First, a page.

The maintenance on this will be huge and unless they charge a toll, It will probably not be funded. This town needs infrastructure and related work projects. It just seems like a big misplacement of funds to solve an immediate issue and not solve the problem.

      December 27, 2011 at 3:45 pm | Report abuse |
  4. raven

    Hey m.s.! And hey bobcat! Your maintenance content struck me, still laughing.

    December 27, 2011 at 2:23 pm | Report abuse |
  5. raven

    Not content....COMMENT...

    December 27, 2011 at 2:25 pm | Report abuse |
  6. Sheila

    *facepalm* indeed. What a ridiculous waste of their money. Their problems are the same as ours, only magnified: stop the taxation and regulation and enforce the rule of law so that businesses have an environment they are drawn to instead of fleeing from. That way, jobs and industry will be created, lifting the poverty stricken out of their misery. These people will have cars and instead of a slum it will be a nice neighborhood.

    December 27, 2011 at 2:30 pm | Report abuse |
  7. BL

    Seems interesting, but won't they get rusty? Maybe if they roof them. Also, they've got to put security guards all along the escalators 24/7 otherwise the escalators will be torn apart and sold as scrap metal. It happens ...

    December 27, 2011 at 2:30 pm | Report abuse |
  8. M

    If you can't spell ColOmbia correctly, you don't deserve to comment on this article. Thanks.

    December 27, 2011 at 2:31 pm | Report abuse |
  9. dramarama

    now the coke can be cut up and dispensed in a fraction of the time,,,

    December 27, 2011 at 2:33 pm | Report abuse |
    • Michele

      And i guess you are happy about it....

      December 27, 2011 at 2:45 pm | Report abuse |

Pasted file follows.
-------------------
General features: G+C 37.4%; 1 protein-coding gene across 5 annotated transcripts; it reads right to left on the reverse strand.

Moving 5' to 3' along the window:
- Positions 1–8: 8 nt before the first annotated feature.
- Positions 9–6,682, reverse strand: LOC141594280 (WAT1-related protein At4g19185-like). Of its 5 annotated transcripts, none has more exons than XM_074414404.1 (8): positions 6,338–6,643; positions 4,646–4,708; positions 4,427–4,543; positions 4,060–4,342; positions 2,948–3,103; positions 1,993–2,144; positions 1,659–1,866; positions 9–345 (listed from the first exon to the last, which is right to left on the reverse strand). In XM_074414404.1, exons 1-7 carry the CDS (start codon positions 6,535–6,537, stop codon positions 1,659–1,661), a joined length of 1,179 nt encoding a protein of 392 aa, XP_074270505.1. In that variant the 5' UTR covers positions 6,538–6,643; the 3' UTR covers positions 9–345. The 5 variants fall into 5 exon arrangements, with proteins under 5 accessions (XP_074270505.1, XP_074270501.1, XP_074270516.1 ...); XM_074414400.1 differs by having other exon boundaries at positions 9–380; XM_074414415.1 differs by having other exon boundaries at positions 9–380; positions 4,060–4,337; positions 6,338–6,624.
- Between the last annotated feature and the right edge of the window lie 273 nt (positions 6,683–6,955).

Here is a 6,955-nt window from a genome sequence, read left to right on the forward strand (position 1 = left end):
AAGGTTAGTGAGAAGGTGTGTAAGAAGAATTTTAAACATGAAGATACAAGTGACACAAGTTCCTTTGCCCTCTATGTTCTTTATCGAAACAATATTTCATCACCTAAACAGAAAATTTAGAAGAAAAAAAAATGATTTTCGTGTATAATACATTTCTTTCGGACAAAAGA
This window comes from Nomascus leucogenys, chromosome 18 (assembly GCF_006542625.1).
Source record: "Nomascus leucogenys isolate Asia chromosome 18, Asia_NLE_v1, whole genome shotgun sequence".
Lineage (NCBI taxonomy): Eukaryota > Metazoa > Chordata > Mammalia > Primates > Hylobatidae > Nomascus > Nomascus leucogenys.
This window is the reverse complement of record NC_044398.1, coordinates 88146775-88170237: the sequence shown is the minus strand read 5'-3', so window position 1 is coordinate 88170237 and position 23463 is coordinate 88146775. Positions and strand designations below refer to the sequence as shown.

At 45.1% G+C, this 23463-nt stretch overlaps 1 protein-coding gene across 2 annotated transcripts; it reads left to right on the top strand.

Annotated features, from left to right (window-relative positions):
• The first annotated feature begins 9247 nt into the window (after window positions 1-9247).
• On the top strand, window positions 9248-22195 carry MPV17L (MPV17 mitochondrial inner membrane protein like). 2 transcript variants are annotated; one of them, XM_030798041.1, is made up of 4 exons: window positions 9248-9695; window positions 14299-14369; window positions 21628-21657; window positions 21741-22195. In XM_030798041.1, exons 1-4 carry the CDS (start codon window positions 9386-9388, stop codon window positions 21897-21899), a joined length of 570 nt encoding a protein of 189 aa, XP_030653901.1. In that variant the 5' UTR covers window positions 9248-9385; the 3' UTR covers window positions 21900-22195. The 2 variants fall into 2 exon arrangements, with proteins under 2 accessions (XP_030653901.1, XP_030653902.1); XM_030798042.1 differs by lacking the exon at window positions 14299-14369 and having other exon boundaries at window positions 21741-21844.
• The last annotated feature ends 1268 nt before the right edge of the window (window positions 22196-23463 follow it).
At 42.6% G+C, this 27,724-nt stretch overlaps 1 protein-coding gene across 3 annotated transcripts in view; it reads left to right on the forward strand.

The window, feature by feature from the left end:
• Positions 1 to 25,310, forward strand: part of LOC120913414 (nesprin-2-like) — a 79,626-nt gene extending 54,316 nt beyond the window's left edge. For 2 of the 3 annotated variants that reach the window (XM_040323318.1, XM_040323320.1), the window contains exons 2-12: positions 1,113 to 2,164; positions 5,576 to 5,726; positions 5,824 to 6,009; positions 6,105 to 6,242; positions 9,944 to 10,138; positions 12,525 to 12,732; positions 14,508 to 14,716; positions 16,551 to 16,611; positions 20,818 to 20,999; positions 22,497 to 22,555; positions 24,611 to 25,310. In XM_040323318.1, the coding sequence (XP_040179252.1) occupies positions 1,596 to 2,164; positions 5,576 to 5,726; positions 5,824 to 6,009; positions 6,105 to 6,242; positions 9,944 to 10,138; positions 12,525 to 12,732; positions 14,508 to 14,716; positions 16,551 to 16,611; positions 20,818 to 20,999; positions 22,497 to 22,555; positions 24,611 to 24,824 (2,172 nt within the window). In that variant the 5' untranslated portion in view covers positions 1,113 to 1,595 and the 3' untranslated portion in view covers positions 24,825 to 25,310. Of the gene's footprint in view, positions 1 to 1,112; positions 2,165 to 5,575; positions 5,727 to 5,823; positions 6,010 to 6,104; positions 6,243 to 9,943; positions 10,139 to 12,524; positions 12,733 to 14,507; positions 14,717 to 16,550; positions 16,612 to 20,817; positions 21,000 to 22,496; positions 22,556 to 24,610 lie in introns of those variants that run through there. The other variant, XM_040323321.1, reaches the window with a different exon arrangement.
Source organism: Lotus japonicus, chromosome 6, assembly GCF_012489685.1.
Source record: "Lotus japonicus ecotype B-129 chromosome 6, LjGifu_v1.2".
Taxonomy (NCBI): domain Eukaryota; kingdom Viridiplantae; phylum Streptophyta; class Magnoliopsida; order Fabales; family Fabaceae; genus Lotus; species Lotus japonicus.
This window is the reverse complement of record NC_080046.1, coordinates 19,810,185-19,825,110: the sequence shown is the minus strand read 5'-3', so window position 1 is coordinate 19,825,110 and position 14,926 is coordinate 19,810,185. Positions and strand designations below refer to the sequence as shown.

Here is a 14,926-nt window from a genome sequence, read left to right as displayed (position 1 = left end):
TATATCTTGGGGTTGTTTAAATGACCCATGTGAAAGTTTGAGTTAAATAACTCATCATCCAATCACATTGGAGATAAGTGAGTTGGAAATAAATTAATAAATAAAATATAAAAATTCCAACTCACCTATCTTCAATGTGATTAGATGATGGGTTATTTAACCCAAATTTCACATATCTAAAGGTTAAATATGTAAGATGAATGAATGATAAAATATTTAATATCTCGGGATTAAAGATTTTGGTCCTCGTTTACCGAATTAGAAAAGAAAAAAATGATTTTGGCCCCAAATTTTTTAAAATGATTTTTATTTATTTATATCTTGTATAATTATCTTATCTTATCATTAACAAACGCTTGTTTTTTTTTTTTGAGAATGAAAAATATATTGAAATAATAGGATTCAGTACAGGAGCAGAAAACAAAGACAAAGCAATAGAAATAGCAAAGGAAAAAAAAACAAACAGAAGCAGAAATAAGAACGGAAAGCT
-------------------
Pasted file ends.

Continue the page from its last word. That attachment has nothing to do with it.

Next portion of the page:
10. Cadiz

    Two years later they are sitting in a pile of rust with nothing to show foe the $7 million. They can do in 5 minutes what they used to do in 30, but what does that saved 25 minutes do for someone with no job and no money? Time is not necessarily money if your time is not generating money.

    December 27, 2011 at 2:47 pm | Report abuse |
  11. Randy Harmon

    This is how the cartel gets the people on their side. I'm sure this was privately funded, and those that benefit from it will be watch dogs to unwanted guest coming up the hill to make arrests.

    December 27, 2011 at 2:48 pm | Report abuse |
  12. Andreas Moser

    What's wrong with walking steps??

    December 27, 2011 at 2:50 pm | Report abuse |
  13. Tim Liao

    My guess is that when the electricity bill becomes to burdensome, they will shut down the escalators and people will end using the escalators as stairs.

    December 27, 2011 at 2:51 pm | Report abuse |
  14. Tom C

    About the weather issue - try Googling this story and you'll find that coverings for the escalators are planned as Phase II work. There are many outdoor escalators in operation around the world without coverings, but I'm glad to see they are taking that precaution here.

    December 27, 2011 at 2:51 pm | Report abuse |
  15. The Truth Is

    Double facepalm...

    December 27, 2011 at 2:51 pm | Report abuse |